4th Wittgenstein Conference of Ludwig Wittgenstein Philosophical Society
Various aspects of Indian Philosophy and Wittgenstein
During December 28-30, 2019
Department of Philosophy
University of Lucknow
Various aspects of Indian Philosophy, viz. Philosophy of Language, Epistemology, Metaphysics, Ethics, and Logic have their resemblances with the philosophy of Wittgenstein which have so far,to a great extent, remained unexplored. The resemblances between any two philosophies serve inputs for a comparative philosophizing. Even a cursory reflection on these resemblances shows that Indian Philosophy and Wittgensteinian Philosophy are closer, not only in their methodology, aphoristic style, but also in their approaches to various philosophical problems.
First of all we find that Wittgenstein’s life was like a rishi – not only in his preference to living an ascetic life but also his concept of living a happy life as espoused particularly in Tractatus and Notebooks 1914-16 and prescribed in Upanishads and Smritis.
We learn from Ray Monk’s Ludwig Wittgenstein: The Duty of Geniusthat Wittgenstein had advised his student K J Shah to go back to India and follow Gandhi. Some Indian Wittgensteinians such as Suresh Chandra has written about the points of the convergence of the thoughts of Wittgenstein and Gandhi on the critique of modern western civilization. It seems that there is a possibility of exploration of many other points of convergences between these two thinkers.
Further, Ray Monk describes that Wittgenstein used to read Tagore’s mystical poems in the meetings of Vienna Circle which forced Carnap, Feigl and Waismann realize ‘the author of Tractatus Logico-Philosophicus was not the positivist they had expected.’ Next, in this context, Monk again registers an anecdote about Wittgenstein’s translation of Tagore’s drama The King of the Dark Chamber. Wittgenstein accepted that ‘there is indeed something grand here.’ Monk holds that, Wittgenstein’s translation of Tagore’s The King of the Dark Chamberneed to be read along with his lectures on religious belief as ‘Tagore expresses Wittgenstein’s own religious belief.’ Here if we accept Monk’s view that ‘Wittgenstein’s denial of the necessity to have reasons for religious beliefs’ as the basic conviction of thoughts of these two thinkers, then several philosophical issues come on the surface. Among these, the conversation between the maidservant Surangama and the Queen Sudarshana in the The King of the Dark Chamber, which appearsas an essential element of its translation by Wittgenstein and Yorick Smythies, has to be looked into from new perspectives.
Next, we find that K J shah has written the similarities between the philosophy of language of Wittgenstein and Bhartrihari. This has been published in Sibajiban Bhattacharyya’s Word and Sentence; Two Perspectives:Bhartrhari and Wittgenstein.The basic issues, in this context, are: (1) the one to one relationship between language and reality, (2) use, context, and language-games, and (3) The Inexpressible and privacy of language. Bhartrhari’s thought, in which language can be explained as an enlightened lamp is similar to the picture theory of meaning. Moreover, like Wittgenstein, Bhartrhari also talks about ‘usage’ and ‘context’ of an expression as determinant factors of meaning. Further, like the realm of ‘showable’ of Wittgenstein, Bhartrhari’s transcendental reality (Shabdadvaita) is beyond any expression. There is a possibility to show that Bhartrhari supports the idea of the rejection of private language, even though Wittgenstein denies any role of ‘a flash of insight’ in determination of meaning of an expression. Moreover, it would be enlightening to show as to whether Wittgenstein would supportAbhihitanvayavada or Anvitabhidhanavada?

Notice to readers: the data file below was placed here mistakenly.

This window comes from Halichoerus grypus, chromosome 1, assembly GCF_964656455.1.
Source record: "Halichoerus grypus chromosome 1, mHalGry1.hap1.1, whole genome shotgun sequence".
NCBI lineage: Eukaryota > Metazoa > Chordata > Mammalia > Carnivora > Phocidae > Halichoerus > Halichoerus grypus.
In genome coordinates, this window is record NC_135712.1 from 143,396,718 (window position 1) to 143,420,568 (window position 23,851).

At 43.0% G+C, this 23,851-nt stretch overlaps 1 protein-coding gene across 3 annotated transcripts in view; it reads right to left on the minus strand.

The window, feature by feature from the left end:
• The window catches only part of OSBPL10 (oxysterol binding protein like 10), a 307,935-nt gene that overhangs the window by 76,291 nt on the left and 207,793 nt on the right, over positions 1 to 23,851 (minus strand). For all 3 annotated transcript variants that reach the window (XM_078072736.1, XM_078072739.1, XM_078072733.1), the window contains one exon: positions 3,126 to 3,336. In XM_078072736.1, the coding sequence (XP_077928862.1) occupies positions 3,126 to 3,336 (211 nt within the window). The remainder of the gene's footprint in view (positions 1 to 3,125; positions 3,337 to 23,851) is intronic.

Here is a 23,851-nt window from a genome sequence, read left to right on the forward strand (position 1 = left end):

Panneerselvam in The Problem of Meaning with reference to Wittgenstein and Shankar: A Study in the Philosophy of Language has shown the similarities between Shankara’s concept of meaning and that of Wittgenstein through notions such as Advaitic critique of Sphota theory, source of the knowledge of Brahman, ‘saying’ and ‘showing’ distinction, the ‘fly bottle’ and liberation.
Next, Chris Gudmunsen in Wittgenstein and Buddhism maintains that there are straightforward similarity between Buddhists’ and Wittgensteinian positions on meaning, ethics, metaphysics, etc. There is a need to critically evaluate the alleged similarities between Buddhism and Wittgenstein brought forward by Gudmunsen. For Gudmunsen: “What I am arguing is that since both had rejected realism about universals – and this, surely, is not dispute – they were led to a similar view about how words relate to each other. The realism which was rejected had involved the idea that that a word like ‘blue’ corresponds to or refers to a single something which constitutes its essential meaning, muddied perhaps in actual application of the word. Once this idea had gone, from where can words derive their meaning? Only from their position in a public language; from what use people make of them. To define ‘blue’, there is no single thing one can point out as that to which the word refers….Words are related in a language-game quite naturally and harmoniously. (For) the Buddhist logicians…A word derives its meaning by carving out a place for itself. It does not seem to me that there is any important logical difference between the two approaches. In avoiding a referential norm of meaning, they are both in agreement with Nagarjuna’s ‘insistence that the meaning of words, i.e. ‘names’ is derived from the relationship which one word has with other words, not from an intrinsic relationship with an existent objective referent.”